Few of those surveyed indicated any interest in social service projects related to Israel or the American Jewish community. Seven percent mentioned Jewish causes and 9% cited Israel as their areas of volunteer interest. But 41% said that they could be swayed toward volunteering through a Jewish group if its programming more closely aligned with their (mostly non-Jewish) concerns.
While many Jewish groups do focus on Jewish concerns, there are many others that do, in fact, offer programs oriented outward, toward the general society young Jews say they prefer to work with. Rosenberg argued that making public service a primary part of Jewish identity will draw young people into Jewish life. Jewish communities, in turn, will fuel public service, he said.
But first Jewish youth need to know about the existence of such groups. And 23% of the survey respondents said that they were not familiar with volunteer opportunities through the Jewish community.
To follow up on the survey, Repair the World is planning a marketing campaign, Rosenberg said. It will brand public service as a Jewish act, stressing the message of Jewish responsibility to help others. This tested almost as well as a non-Jewish, universalistic responsibility to help others, Rosenberg noted.
Jewish not-for-profit organizations like American Jewish World Service, the American Jewish Joint Distribution Committee and Jewish Funds for Justice, have been working for years to connect Jewish values and public service to the broader American and world community.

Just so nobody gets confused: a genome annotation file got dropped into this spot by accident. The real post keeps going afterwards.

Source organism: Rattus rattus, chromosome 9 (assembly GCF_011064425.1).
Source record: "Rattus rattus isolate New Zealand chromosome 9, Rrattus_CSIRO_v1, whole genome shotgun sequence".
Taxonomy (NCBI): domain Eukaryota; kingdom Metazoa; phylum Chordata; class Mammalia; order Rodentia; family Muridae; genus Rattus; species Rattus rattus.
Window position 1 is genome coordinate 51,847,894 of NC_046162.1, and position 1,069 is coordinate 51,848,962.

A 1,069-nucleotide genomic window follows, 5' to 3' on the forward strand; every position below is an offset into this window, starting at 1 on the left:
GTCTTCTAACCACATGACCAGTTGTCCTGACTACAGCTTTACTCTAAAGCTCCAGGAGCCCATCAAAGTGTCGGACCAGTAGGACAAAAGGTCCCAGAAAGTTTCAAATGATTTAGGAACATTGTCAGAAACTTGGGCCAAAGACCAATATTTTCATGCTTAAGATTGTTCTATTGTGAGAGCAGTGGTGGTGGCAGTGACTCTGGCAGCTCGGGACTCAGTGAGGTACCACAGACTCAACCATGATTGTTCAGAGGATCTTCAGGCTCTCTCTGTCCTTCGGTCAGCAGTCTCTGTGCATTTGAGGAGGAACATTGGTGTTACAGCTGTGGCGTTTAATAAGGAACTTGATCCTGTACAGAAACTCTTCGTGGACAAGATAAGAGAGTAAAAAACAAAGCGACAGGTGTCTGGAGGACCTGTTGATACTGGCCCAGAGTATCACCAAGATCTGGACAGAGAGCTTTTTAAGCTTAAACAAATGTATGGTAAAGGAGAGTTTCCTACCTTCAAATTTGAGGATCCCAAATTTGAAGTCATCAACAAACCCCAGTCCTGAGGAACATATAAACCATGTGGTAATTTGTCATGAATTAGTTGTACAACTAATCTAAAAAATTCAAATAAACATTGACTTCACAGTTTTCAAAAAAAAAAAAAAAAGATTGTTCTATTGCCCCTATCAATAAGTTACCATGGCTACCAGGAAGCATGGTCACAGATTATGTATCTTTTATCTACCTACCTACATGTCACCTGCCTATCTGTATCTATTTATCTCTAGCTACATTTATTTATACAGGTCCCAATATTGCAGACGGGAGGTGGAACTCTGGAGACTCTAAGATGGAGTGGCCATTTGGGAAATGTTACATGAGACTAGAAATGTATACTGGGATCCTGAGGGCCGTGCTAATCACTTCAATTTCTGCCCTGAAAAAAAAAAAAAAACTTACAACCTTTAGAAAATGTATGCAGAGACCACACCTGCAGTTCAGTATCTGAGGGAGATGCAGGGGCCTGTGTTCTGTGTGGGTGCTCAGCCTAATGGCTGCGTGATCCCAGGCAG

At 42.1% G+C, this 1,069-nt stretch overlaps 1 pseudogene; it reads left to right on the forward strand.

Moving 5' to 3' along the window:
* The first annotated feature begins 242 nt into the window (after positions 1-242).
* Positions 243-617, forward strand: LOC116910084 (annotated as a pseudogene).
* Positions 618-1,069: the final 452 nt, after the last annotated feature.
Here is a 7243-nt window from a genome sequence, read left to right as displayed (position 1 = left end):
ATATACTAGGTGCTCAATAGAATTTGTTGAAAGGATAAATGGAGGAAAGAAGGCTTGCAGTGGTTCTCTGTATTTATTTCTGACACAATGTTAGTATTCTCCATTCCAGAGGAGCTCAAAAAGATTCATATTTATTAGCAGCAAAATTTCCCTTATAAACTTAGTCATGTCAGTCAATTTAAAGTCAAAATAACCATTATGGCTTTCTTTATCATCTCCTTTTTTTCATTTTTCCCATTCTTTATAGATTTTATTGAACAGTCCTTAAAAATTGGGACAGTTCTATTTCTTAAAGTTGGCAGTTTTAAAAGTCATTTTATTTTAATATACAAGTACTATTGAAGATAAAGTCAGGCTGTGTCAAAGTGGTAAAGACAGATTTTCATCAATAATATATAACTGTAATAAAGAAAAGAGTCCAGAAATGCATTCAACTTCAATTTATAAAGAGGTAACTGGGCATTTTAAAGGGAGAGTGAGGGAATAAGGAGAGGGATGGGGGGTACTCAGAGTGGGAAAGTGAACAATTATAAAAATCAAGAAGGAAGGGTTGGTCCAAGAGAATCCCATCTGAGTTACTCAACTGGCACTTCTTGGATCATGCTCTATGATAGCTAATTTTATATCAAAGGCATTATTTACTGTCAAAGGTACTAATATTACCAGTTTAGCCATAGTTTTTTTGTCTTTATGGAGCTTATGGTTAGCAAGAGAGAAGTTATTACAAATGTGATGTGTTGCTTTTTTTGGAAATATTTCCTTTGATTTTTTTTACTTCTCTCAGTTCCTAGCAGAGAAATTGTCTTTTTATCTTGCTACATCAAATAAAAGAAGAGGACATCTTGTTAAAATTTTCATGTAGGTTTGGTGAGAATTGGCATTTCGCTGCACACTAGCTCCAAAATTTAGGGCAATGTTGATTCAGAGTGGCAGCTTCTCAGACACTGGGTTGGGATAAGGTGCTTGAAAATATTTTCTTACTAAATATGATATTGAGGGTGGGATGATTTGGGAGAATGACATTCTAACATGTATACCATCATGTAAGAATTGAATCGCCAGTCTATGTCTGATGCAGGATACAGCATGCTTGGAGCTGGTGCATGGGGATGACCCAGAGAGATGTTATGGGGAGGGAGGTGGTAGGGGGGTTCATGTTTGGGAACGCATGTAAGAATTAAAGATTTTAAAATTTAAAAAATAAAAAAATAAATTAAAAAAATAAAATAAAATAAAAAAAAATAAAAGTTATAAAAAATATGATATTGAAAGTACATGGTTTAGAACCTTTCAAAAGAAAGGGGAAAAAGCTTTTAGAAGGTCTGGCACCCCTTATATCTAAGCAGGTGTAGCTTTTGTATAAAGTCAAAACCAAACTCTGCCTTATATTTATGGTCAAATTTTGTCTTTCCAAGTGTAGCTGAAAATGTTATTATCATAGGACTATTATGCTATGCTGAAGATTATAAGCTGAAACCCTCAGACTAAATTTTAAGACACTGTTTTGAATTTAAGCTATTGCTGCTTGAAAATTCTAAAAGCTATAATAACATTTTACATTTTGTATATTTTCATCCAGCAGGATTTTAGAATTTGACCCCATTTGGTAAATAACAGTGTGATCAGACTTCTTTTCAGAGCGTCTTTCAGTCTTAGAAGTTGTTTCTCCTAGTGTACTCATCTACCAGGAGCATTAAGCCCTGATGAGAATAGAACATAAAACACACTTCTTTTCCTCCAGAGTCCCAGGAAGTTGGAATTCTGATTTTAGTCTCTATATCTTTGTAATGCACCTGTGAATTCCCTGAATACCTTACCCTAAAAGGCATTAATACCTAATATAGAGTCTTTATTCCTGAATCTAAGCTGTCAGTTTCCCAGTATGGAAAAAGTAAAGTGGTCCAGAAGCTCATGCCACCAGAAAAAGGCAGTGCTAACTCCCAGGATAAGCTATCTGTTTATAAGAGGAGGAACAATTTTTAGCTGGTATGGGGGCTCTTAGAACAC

The social service group Avodah, for example, begun in 1998, now runs yearlong programs in several American cities. Young Jews volunteer for anti-poverty organizations while living together in organized houses where they study social justice themes in Jewish traditional and contemporary texts.
“The corps members start really connecting how the service that they’re involved in, the work they’re doing day to day, really is their Judaism,” said Marilyn Sneiderman, executive director of Avodah. “It’s totally tied to their roots, their values.”
But elsewhere, the Jewish community may be failing to connect Judaism to service in other venues, observers suggest. Elcott believes that the disconnect may begin at home. In a 2010 study, he found that only 14% of Jewish baby boomers saw volunteer work as an expression of their Jewish identity. They likely passed on this attitude to their children, he said after seeing Repair the World’s study.
Others point to Jewish education. “I think that for a long time, the service element, the obligation element in Judaism, has not been presented,” said Ruth Messinger, president and CEO of American Jewish World Service.
Repair the World is a relative newcomer to the field of service learning, having emerged in 2009 from the Jewish Coalition for Service. According to its website, it supports Jewish service through technical assistance, marketing, grants, research and evaluation.
Rosenberg said that Repair the World planned to focus on education, literacy and poverty, which were among the issues that respondents identified as most important to them. He also said that the organization would encourage more local and flexible volunteering programs to address logistical issues, as these were cited in the study as major obstacles to volunteering.
Contact Andrew Tobin at firstname.lastname@example.org